Police's missing shirts, handcuffs and trousers cost force
Shirts, handcuffs, batons and pants have been reported missing by police officers in the last three years.
Nearly 200 items of kit were recorded as lost or stolen by South Wales Police, including 40 torches, helmets, and a public protection suit.
Stolen items included a female police officer's trousers and shirt, a pair of stab-resistant gloves, handcuffs, and two 21 inches (53cm) batons.
South Wales Police said officers "take every care" to keep property secure.
Assistant Chief Constable Jeremy Vaughan said officers could be victims of crime while carrying out their duties and anyone who found police property should return it to the nearest police station.
But the TaxPayers' Alliance said it was worrying that police seemed "so careless as to lose the shirts off their own backs".
South Wales Police was the only force to provide the data to BBC Wales following a request under the Freedom of Information Act.
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Torches were the most misplaced pieces of kit, with 40 going missing at the cost of £640, while some of the strangest items stolen were six female officer's shirts and two pairs of trousers.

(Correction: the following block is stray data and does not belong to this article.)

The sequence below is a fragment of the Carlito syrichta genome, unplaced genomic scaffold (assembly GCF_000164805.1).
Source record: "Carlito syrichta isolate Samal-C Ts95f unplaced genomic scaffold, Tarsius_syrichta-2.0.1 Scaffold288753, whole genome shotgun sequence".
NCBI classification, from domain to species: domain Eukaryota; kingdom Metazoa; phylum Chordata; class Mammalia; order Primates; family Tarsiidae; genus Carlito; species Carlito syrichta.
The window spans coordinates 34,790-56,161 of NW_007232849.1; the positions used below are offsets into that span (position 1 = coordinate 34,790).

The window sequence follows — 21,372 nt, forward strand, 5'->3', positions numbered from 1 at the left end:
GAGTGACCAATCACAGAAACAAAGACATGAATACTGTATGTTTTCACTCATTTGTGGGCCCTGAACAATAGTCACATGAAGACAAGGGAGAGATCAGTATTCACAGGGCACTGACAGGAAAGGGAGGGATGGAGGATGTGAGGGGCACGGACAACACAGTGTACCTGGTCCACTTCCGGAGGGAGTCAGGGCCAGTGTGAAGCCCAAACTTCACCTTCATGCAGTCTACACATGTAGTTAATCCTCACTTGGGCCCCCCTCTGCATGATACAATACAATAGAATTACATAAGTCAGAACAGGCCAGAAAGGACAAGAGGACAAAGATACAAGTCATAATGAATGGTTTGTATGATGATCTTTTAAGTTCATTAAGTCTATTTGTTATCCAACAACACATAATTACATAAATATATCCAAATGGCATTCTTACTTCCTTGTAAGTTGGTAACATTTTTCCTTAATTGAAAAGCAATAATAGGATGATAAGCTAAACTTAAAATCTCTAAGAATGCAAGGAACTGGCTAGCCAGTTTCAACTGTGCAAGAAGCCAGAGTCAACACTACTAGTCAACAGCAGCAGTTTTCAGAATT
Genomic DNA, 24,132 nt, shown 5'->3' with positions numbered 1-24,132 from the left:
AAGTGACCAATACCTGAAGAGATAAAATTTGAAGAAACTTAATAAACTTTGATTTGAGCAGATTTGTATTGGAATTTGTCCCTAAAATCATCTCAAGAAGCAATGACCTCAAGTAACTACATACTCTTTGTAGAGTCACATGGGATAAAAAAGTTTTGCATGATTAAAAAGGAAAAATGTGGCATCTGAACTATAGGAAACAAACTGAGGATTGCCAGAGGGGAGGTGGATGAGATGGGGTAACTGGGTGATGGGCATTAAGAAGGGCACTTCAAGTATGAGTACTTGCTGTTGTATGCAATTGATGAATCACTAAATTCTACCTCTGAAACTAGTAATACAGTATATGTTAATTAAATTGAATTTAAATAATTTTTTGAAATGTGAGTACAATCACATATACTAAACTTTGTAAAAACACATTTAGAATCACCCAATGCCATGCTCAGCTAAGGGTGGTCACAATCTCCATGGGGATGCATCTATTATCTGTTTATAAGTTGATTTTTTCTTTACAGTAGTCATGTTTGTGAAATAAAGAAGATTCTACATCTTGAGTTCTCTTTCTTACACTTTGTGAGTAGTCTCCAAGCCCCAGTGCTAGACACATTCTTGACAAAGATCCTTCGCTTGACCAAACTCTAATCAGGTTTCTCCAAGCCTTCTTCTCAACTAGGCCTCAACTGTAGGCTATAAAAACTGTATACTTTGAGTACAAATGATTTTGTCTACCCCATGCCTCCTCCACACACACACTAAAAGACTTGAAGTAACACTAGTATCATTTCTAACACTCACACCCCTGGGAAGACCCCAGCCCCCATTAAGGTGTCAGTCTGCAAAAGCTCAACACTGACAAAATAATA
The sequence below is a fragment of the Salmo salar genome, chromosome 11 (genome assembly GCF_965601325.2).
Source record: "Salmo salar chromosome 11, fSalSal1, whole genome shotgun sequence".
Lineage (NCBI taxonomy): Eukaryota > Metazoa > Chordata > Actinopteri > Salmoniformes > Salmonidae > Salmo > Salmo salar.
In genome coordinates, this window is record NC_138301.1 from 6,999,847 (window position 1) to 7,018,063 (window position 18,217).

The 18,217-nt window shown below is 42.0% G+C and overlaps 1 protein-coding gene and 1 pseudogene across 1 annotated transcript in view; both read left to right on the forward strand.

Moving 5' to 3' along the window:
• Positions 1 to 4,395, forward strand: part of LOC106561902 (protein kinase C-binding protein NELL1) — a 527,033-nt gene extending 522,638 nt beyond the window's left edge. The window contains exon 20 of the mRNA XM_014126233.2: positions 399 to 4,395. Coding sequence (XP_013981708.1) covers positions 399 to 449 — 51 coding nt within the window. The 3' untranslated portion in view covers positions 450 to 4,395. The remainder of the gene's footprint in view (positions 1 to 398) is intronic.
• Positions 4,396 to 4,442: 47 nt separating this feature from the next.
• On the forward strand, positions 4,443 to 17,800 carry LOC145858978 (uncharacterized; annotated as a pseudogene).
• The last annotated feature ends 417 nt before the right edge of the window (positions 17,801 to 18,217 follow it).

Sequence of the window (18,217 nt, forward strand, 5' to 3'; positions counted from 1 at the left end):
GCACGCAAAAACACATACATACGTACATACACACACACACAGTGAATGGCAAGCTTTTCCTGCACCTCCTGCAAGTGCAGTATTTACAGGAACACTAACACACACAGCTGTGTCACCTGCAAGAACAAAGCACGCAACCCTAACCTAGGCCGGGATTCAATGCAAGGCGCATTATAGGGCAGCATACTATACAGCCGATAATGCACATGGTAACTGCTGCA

An array of pieces of uniform, including 12 anoraks, four belts, a number of ties, fleeces, boots, helmets, bowler hats, and warrant cards were also recorded as being lost.
Meanwhile 23 handcuffs went missing - two of which were stolen - and two harnesses for storing batons and spray were also stolen.
The most expensive item lost by an officer was a riot or public protection suit, costing £170 to replace, with the total cost of replacing the missing items falling just short of £5,000.
ACC Vaughan said there were robust procedures in place to make sure all information was secure and any mobiles or radios would be disabled and useless if they fall into the wrong hands.
He said: "Despite the numerous precautions taken, South Wales Police and its staff can unfortunately become victims of crime - particularly when frontline officers are carrying out their duties - and equipment can be lost or stolen in these instances.
"This is, of course, regrettable however when faced with situations which can often be hostile and fast-paced, our priority is to resolve those situations as swiftly as possible in order to ensure the safety of all involved as well as the wider public.
"Whenever equipment is lost or stolen, each incident is recorded and fully investigated, and in many cases property has been recovered and the perpetrators prosecuted."